“It's not possible that meat from a dirty place is fit for human consumption."
The effects of raging wrangles over the management of City Abattoir, the biggest animal slaughter house in Kampala, might be felt by consumers of beef in the city and its environs after revelations earlier today that the abattoir is operating in "very unhygienic conditions."
The wrangles, lawmakers sitting on the presidential affairs committee of parliament heard, have made it impossible for Kampala Capital City Authority (KCCA) health inspectors to inspect and impose minimum hygiene standards for an abattoir.
"'The abattoir operates in grossly unhygienic state, due to the non-supervision by our public health/sanitation officers," Benny Bugembe, the state minister for KKCA told MPs.
Bugembe who is also the Mubende district woman MP was at parliament together with a section of KCCA's top brass to answer queries pertaining to the wrangles at City Abattoir which have seen city authorities fail to collect taxes from the slaughter house since 2011.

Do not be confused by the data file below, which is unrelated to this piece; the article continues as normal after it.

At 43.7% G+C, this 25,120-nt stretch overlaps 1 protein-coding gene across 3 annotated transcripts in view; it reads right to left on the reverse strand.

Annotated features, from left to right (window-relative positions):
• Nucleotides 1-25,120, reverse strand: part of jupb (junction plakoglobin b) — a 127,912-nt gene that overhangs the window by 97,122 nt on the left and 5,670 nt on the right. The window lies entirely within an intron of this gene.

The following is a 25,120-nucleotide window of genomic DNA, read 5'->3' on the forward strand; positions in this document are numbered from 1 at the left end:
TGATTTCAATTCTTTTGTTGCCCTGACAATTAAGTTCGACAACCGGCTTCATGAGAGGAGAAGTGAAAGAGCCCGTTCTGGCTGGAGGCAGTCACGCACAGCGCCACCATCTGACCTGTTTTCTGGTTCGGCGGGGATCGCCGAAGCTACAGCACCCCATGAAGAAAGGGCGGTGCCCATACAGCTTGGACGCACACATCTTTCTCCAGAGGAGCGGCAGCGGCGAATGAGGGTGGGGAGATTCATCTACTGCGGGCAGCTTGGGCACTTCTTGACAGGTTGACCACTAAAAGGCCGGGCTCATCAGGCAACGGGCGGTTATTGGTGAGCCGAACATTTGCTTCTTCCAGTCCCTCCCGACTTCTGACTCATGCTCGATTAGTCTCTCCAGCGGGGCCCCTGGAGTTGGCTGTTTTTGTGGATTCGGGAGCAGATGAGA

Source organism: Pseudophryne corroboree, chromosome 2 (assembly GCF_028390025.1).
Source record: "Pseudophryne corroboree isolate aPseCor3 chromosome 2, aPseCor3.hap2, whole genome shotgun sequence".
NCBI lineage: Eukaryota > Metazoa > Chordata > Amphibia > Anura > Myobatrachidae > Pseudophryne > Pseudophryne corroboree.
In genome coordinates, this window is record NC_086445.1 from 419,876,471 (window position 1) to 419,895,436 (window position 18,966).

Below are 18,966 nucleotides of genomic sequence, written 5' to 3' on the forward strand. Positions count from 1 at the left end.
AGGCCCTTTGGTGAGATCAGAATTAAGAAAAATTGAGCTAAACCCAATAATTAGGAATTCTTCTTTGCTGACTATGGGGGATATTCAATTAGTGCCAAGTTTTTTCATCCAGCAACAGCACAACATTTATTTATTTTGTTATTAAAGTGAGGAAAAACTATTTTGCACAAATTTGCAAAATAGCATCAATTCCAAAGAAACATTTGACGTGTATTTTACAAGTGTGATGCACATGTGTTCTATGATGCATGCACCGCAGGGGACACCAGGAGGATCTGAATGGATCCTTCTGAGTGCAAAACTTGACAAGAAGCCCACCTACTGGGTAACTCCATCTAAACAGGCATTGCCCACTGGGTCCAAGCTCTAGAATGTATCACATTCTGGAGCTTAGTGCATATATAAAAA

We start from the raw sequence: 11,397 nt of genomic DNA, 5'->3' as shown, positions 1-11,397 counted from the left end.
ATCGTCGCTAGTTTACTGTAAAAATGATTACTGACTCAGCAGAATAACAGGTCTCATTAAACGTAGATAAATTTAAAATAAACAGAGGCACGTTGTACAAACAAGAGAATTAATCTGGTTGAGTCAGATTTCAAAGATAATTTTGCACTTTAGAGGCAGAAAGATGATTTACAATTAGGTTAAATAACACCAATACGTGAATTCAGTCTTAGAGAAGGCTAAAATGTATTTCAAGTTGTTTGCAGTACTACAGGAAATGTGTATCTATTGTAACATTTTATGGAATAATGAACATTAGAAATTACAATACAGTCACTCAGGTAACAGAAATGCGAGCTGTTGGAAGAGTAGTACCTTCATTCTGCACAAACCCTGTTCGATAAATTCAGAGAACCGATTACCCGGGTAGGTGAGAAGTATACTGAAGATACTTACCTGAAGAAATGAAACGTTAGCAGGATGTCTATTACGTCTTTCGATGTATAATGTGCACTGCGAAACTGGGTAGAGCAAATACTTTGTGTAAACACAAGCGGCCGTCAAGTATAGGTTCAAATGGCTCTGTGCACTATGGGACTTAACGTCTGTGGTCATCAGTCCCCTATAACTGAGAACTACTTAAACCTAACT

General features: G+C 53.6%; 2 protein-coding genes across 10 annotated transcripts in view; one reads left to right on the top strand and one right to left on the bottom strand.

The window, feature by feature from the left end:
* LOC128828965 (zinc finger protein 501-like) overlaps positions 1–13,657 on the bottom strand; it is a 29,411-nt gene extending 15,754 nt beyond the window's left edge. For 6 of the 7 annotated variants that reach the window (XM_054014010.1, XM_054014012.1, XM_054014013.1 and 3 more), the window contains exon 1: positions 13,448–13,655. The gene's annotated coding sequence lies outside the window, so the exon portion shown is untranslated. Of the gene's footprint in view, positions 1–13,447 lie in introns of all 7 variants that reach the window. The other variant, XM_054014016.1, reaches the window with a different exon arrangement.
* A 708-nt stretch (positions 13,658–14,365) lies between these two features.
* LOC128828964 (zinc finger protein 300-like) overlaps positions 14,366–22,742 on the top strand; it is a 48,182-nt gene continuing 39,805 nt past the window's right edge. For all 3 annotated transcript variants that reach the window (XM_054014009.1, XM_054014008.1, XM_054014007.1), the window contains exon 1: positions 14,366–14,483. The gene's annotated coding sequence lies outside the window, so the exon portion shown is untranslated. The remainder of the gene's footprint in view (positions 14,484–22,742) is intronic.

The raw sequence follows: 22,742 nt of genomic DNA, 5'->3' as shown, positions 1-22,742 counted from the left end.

Attempts by KCCA chief veterinarian, Dr. Emiliano Ahimbisibwe to convice lawmakers that despite the place being unhygienic, the beef from City Abattoir is fit for human consumption came to naught as riled MPs accused him of taking them for granted.
"It's not possible that meat from a dirty place is fit for human consumption simply because your inspectors have certified it. It's contaminated already," committee chairperson and Amuria district woman MP, Susan Ameru said.
Ahimbisibwe had earlier told MPs that the butchers at City Abbatoir allow KCCA inspectors to certify their beef because without doing so, their beef will not be allowed into the market.
But the same butchers and traders at City Abattoir, MPS heard; do not allow health inspectors at the premises to impose minimum hygienic standards because, according to Bugembe, "they are regarded as intruders."
The abattoir has since 2001 been at the center of management wrangle pitting butchers under their umbrella body - City Traders Development Association (CATDA) and property mogul, Hassan Basajjabalaba.
This followed a decision by KCCA's predecessor - Kampala City Council (KCC) to issue a 49-year lease to Basajjabalaba which has since resulted into court battles after the latter subleased the abattoir to a private developer.